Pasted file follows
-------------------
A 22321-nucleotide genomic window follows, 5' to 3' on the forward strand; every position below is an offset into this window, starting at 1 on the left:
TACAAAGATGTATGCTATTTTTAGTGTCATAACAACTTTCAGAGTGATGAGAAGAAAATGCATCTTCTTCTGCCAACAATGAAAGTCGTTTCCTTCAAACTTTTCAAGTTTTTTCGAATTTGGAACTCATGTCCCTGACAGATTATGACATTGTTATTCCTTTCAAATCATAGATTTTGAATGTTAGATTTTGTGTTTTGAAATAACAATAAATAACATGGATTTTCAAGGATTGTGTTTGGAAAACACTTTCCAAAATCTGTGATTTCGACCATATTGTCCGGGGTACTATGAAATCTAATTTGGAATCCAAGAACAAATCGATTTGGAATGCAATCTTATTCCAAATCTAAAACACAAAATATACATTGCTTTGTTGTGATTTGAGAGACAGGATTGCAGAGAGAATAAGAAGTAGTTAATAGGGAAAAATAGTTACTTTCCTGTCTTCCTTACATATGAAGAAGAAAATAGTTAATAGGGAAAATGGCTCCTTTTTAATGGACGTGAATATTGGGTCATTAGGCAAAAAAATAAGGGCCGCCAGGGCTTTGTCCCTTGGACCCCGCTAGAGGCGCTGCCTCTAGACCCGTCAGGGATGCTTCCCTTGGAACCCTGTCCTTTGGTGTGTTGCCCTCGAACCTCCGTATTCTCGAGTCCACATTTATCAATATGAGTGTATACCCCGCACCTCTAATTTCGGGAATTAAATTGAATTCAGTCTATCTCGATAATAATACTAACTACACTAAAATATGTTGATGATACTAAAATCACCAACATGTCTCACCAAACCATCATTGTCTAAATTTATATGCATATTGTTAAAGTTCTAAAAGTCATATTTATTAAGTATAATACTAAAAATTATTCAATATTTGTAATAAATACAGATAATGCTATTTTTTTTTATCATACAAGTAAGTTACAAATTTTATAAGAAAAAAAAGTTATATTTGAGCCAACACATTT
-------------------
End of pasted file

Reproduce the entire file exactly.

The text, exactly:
A 22321-nucleotide genomic window follows, 5' to 3' on the forward strand; every position below is an offset into this window, starting at 1 on the left:
TACAAAGATGTATGCTATTTTTAGTGTCATAACAACTTTCAGAGTGATGAGAAGAAAATGCATCTTCTTCTGCCAACAATGAAAGTCGTTTCCTTCAAACTTTTCAAGTTTTTTCGAATTTGGAACTCATGTCCCTGACAGATTATGACATTGTTATTCCTTTCAAATCATAGATTTTGAATGTTAGATTTTGTGTTTTGAAATAACAATAAATAACATGGATTTTCAAGGATTGTGTTTGGAAAACACTTTCCAAAATCTGTGATTTCGACCATATTGTCCGGGGTACTATGAAATCTAATTTGGAATCCAAGAACAAATCGATTTGGAATGCAATCTTATTCCAAATCTAAAACACAAAATATACATTGCTTTGTTGTGATTTGAGAGACAGGATTGCAGAGAGAATAAGAAGTAGTTAATAGGGAAAAATAGTTACTTTCCTGTCTTCCTTACATATGAAGAAGAAAATAGTTAATAGGGAAAATGGCTCCTTTTTAATGGACGTGAATATTGGGTCATTAGGCAAAAAAATAAGGGCCGCCAGGGCTTTGTCCCTTGGACCCCGCTAGAGGCGCTGCCTCTAGACCCGTCAGGGATGCTTCCCTTGGAACCCTGTCCTTTGGTGTGTTGCCCTCGAACCTCCGTATTCTCGAGTCCACATTTATCAATATGAGTGTATACCCCGCACCTCTAATTTCGGGAATTAAATTGAATTCAGTCTATCTCGATAATAATACTAACTACACTAAAATATGTTGATGATACTAAAATCACCAACATGTCTCACCAAACCATCATTGTCTAAATTTATATGCATATTGTTAAAGTTCTAAAAGTCATATTTATTAAGTATAATACTAAAAATTATTCAATATTTGTAATAAATACAGATAATGCTATTTTTTTTTATCATACAAGTAAGTTACAAATTTTATAAGAAAAAAAAGTTATATTTGAGCCAACACATTT